By Levi Sumagaysay and Bill Peters
Airport and airline workers staged demonstrations at airports across the U.S. and abroad Tuesday, protesting what they described as disorganized operations that have not built back up since staffing levels were cut at the beginning of the pandemic, forcing them to work too hard for too little pay.
The protests — which included restaurant and lounge workers as well as flight attendants from United Airlines Holdings Inc. /zigman2/quotes/205037281/composite UAL +2.06% and Southwest Airlines Co. /zigman2/quotes/201071949/composite LUV -0.91% — spanned dozens of outlets at San Francisco International Airport, as well as large U.S. airports such as those in Atlanta and Los Angeles, and overseas in London and Guam.
Food-service workers in San Francisco told MarketWatch they were striking to demand higher pay and to preserve their current healthcare benefits, as inflation chews away at workers’ incomes. Picketing flight attendants from Southwest and United Airlines demanded expanded compensation and changes to what they say are grueling scheduling policies.
Outside a terminal entrance in San Francisco, flight attendants marched together with the airport workers, some carrying signs that said “One job should be enough.”
“Everything is up but our wages,” said Frank Wang, 70, who has been a bartender at the airport’s United Club lounge for 16 years. He said margaritas now cost $22, hamburgers are $20 and beer is over $10. He makes $16.99 an hour.
“It’s ridiculous,” Wang said, adding that he knows of bartenders outside the airport who make at least $10 an hour more. “The owners are not giving an inch. They should give back to the employees.”
The actions, which the two airlines said hadn’t disrupted flight service, follow rising costs that have outpaced wages and short-staffing and other service hiccups that have caused thousands of flight delays and cancellations this year. And they come after demonstrations by pilots from American Airlines Group Inc. /zigman2/quotes/209207041/composite AAL +0.72% , Delta Air Lines Inc. /zigman2/quotes/200327741/composite DAL +0.14% and Southwest; the threat of a rail-worker strike , averted for now; and more vocal unionization efforts from household-name companies like Amazon.com Inc. /zigman2/quotes/210331248/composite AMZN -3.31% and Starbucks Corp. /zigman2/quotes/207508890/composite SBUX -1.79% .
For more: Unions’ push at Amazon, Apple and Starbucks could be ‘most significant moment in the American labor movement’ in decades
“We’re extremely tired of having to tell our Southwest customers that we’re sorry when we do have those service disruptions,” said Lyn Montgomery, the president of Southwest’s flight attendants union and a 27-year flight attendant.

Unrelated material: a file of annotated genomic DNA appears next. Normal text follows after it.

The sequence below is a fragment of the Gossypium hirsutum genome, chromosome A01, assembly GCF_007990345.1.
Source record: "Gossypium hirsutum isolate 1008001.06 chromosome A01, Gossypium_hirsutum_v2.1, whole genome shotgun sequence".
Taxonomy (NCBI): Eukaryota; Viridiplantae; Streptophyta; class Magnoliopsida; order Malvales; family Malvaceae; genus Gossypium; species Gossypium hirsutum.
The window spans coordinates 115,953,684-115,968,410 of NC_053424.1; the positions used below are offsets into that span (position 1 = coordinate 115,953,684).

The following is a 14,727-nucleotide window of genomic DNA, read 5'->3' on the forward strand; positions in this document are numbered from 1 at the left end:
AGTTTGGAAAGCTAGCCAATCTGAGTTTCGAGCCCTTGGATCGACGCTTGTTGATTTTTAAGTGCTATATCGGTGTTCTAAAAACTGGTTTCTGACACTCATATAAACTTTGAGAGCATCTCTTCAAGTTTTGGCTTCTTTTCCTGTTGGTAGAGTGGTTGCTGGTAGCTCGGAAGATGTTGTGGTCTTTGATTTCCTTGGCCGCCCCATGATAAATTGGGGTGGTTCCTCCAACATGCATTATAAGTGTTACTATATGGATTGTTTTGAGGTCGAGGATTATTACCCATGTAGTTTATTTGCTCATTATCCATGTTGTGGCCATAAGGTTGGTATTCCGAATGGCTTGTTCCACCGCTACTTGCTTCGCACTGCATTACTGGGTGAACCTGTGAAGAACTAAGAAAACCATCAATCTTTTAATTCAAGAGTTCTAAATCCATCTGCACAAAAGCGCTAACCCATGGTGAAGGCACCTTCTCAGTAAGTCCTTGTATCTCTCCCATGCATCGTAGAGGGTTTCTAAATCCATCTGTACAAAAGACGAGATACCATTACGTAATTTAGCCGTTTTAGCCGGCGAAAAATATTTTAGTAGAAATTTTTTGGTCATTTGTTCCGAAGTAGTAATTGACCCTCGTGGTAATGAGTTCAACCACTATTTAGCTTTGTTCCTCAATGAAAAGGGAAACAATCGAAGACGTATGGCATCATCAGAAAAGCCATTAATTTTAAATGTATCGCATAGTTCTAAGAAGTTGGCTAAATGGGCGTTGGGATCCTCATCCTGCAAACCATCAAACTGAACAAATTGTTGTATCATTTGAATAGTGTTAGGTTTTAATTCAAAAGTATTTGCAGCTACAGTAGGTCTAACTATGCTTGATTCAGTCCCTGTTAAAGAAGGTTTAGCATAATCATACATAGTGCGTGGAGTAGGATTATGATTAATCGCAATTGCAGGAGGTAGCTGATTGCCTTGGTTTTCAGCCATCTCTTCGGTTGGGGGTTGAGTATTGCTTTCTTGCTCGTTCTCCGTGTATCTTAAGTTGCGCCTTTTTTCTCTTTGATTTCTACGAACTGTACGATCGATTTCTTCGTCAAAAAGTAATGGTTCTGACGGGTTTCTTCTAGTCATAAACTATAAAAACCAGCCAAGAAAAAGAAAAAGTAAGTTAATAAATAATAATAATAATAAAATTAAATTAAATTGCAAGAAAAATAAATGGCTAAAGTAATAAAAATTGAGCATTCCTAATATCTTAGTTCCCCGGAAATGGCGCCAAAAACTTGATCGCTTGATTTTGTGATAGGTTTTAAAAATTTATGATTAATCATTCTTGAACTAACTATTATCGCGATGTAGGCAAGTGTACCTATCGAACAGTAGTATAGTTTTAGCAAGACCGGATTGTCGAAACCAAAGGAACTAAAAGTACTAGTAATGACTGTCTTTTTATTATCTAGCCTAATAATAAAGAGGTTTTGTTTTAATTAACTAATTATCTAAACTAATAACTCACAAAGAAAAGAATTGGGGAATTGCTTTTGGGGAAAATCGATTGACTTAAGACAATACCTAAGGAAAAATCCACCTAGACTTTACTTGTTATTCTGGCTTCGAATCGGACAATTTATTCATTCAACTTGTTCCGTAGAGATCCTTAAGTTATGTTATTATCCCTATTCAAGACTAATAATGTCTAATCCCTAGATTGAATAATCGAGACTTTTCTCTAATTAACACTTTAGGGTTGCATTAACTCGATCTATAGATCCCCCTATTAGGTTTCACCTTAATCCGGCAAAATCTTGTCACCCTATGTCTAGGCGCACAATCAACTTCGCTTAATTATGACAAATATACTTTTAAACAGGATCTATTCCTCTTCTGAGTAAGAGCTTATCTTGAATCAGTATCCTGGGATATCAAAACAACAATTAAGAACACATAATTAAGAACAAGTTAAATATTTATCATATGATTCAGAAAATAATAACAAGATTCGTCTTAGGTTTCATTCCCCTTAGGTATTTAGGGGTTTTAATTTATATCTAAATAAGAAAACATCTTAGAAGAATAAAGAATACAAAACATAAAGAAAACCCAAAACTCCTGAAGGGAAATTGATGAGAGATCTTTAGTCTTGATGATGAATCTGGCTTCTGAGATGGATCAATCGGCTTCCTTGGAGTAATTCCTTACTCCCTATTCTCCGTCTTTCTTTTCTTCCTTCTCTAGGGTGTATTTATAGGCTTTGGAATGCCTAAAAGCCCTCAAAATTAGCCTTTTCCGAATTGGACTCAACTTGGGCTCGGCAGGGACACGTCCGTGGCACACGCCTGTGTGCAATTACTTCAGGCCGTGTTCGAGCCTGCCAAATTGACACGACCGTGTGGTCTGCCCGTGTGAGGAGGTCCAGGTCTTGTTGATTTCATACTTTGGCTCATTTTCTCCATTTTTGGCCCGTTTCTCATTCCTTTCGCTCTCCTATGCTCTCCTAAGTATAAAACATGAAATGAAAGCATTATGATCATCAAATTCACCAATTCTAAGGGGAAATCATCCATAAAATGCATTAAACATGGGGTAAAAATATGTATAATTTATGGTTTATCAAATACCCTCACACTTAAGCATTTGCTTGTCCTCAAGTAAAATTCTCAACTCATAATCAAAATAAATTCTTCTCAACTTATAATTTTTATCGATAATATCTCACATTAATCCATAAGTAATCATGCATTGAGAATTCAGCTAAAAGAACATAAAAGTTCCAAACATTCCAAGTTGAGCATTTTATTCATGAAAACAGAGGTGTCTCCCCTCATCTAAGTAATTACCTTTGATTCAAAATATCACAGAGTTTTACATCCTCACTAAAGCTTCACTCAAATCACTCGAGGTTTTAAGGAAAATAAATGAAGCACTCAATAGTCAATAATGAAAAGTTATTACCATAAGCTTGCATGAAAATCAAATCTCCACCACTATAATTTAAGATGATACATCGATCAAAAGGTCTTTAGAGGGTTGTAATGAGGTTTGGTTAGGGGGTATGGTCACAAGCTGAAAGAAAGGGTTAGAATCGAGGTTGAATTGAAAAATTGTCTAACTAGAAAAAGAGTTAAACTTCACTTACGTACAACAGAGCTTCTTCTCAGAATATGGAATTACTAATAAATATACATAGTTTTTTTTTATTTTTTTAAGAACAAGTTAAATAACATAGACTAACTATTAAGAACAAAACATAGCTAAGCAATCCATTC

Montgomery’s union, TWA Local 556, planned to picket at 10 airports, with the demonstrations set to end later in the day, she said. They’d planned to demonstrate in Orlando as well, but didn’t as the region braces for Hurricane Ian, she said. The Association of Flight Attendants, which represents the flight attendants at United, planned to picket at 15 airports, including London and Guam.
Both restaurants and airlines cut back at the beginning of the pandemic, with airlines steering many employees toward buyouts even as billions in government payroll support rolled in. But as travel demand roared back, airlines and airports have found themselves understaffed, and at times facing unruly passengers. Some airline union members have suspected the airlines of overscheduling flights, even amid the understaffing.
When flights resumed during the pandemic, airlines brought back flight attendants but not enough schedulers, said Kristie Rivera, local executive council president for the Association of Flight Attendants-CWA Council 11. Schedulers help make sure flights are properly crewed.
She was at the San Francisco airport with protesting United Airlines flight attendants whom she said are being negatively affected by internal process issues. She said there are now fewer than half of the 200 schedulers who were available before the pandemic.
That means that some flight attendants wait for “five to six hours on hold after their 14-hour days” to get their schedules, she said. “That contributes to flight delays and cancellations.”
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Susannah Carr, a United flight attendant and a representative for AFA-CWA who attended the demonstration at Newark Liberty International Airport in New Jersey, said scheduling issues can pile up quickly. She said if a flight gets canceled, flight attendants often call crew scheduling to find out if they’re reassigned. But time spent on hold leads to more frustration.
She added that when passengers get delayed, flight attendants get delayed too, and that those attendants are repeatedly tasked with working out flight-related hitches.